The vigil in the outdoor memorial court of the Museum of Tolerance presented one of the rare occasions when truly all segments of the often fractionated Jewish community appeared present and united.
The largely bareheaded crowd was liberally sprinkled with the knitted kippot of the observant and the black hats of the fervently Orthodox. Veteran Angelenos and Holocaust survivors were joined by newcomers from the former Soviet Union and Iran.
Underlining the note of communal harmony were the prime co-sponsors, the Jewish Federation of Greater Los Angeles and the Simon Wiesenthal Center, joined by 28 other organizations.
Federation President John Fishel reminded the 900 people jammed inside the courtyard, and hundreds in an adjoining auditorium and waiting in the street, that "All Jews are responsible for one another." He noted that some 170 Jewish federations across North America were demanding justice for the Shiraz 13, whose postponed trial is scheduled to start May 1.
Rabbi Marvin Hier, dean of the Wiesenthal Center, returned to the Passover theme when he declared that "We eat bitter herbs to remind us of the Egyptian bondage. But for the Shiraz 13 and their families, they have tasted bitter herbs for an entire year waiting for due process, denied the right to have their own attorneys."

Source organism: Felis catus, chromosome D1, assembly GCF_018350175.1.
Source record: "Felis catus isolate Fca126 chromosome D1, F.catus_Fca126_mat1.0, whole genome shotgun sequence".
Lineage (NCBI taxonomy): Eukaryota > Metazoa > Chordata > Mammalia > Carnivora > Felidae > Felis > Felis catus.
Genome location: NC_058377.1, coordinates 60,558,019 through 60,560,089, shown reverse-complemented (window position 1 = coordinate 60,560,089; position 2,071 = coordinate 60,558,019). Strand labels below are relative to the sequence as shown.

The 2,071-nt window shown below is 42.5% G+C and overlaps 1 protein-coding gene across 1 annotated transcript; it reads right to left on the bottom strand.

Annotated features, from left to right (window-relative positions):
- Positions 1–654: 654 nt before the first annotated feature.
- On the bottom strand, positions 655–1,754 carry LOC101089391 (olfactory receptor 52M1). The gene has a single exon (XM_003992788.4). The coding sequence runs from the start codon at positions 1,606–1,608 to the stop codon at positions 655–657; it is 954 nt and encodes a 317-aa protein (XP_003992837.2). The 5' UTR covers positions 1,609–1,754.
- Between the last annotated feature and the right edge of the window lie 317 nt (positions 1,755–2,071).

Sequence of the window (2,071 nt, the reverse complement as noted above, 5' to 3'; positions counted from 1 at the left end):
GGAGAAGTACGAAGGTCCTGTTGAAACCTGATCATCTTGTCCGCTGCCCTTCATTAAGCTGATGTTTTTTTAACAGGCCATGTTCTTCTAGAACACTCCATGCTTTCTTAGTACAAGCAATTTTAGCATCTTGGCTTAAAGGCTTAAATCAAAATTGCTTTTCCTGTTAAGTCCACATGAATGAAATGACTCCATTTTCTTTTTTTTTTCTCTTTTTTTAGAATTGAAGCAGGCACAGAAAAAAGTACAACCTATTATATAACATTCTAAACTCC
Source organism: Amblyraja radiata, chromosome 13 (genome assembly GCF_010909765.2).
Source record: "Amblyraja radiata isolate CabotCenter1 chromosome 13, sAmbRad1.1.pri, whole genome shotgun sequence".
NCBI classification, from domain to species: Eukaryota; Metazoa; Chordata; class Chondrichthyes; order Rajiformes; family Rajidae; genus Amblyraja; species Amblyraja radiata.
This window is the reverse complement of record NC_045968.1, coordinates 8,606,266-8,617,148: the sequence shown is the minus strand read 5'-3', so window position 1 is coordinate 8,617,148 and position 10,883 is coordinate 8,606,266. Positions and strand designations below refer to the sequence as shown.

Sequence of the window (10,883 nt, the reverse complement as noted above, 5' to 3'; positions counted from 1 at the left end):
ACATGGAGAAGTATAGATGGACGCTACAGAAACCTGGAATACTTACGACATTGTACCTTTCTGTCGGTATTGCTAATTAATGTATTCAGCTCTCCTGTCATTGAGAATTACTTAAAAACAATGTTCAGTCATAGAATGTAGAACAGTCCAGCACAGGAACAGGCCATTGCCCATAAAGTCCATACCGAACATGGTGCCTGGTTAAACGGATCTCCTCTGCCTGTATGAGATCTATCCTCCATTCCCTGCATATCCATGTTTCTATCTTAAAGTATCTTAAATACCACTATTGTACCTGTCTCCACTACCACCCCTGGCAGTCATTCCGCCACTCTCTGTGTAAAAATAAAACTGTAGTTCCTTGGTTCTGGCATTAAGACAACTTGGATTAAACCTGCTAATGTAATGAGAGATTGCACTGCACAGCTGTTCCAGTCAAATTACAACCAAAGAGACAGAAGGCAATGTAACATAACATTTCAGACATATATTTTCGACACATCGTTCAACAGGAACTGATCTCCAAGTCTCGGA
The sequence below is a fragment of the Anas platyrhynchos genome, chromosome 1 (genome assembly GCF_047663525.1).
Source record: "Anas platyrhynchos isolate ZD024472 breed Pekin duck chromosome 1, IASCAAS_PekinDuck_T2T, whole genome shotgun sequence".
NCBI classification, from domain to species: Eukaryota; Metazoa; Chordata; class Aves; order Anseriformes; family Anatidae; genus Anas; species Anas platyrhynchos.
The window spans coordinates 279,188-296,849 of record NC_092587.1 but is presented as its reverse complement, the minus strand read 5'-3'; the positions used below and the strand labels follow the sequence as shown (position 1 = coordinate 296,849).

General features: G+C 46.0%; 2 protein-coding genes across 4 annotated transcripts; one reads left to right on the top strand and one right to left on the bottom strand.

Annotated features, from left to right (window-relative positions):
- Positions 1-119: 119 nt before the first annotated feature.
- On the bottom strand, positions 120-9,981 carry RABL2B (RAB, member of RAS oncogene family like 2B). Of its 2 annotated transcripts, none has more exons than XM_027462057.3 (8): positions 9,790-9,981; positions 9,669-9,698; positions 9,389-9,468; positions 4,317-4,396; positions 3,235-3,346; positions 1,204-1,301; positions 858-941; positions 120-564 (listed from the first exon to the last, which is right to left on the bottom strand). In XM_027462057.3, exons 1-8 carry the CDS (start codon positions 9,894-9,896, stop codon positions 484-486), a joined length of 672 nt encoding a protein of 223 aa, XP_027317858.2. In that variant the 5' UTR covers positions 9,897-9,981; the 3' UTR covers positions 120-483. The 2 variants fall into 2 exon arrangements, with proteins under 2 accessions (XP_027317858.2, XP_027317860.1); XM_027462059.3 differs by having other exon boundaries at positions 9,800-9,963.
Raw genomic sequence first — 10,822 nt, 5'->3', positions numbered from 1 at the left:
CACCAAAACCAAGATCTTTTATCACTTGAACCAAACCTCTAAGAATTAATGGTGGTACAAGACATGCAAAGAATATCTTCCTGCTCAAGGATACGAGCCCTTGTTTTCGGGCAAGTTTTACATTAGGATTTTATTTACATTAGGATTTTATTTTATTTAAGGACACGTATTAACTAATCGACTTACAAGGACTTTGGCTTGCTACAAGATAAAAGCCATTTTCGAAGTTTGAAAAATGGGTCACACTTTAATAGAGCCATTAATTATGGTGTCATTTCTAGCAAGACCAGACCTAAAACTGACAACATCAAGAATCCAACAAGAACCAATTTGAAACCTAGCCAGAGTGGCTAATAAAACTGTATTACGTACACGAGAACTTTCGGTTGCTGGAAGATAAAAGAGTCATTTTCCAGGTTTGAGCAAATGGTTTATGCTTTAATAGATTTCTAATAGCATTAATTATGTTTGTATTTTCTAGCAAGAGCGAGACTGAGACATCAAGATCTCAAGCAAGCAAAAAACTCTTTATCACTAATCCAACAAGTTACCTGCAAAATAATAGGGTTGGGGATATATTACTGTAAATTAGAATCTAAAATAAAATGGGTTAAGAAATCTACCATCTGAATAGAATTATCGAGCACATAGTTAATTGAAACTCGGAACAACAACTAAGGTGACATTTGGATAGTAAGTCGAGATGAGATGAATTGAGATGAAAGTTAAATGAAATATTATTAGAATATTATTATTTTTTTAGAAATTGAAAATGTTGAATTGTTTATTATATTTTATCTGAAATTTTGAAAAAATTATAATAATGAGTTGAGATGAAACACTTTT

Hier warned Iranian authorities that "Many before you have attempted to shackle freedom. The mighty Pharaoh, and he failed. The dictators Stalin and Hitler, and they failed. And so will you. Because our 3,500-year history has taught us that you can incarcerate people, but you can never imprison human dignity. You can control the process, but you can never extinguish the hope that burns within the human soul."
Appeals to attend the rally had been sounded throughout the community. Rabbi David Wolpe of Sinai Temple had exhorted some 1,500 young adults at his Friday Night Live service to participate.
But more visible were high school juniors and seniors from the Yeshiva University of Los Angeles, who aided security personnel.
An estimated 25 percent of the crowd were from the Iranian Jewish community, but the number should have been even larger, said Pooya Dayanim.
Dayanim, spokesman for the Council of Iranian American Jewish Organizations, said that "Many Iranians stayed away because the rally committee did not include one of their number among the speakers."
Fishel contested this claim and said it was important that the protest to the Tehran government be seen as coming from the mainstream Jewish community.
The formal program ended with a stirring singing of "Am Ysrael Chai," led by Dr. Mark Goldenberg. But as the crowd was leaving, a group of young Iranian started up an impromptu chant of "Let my people go, let my people go."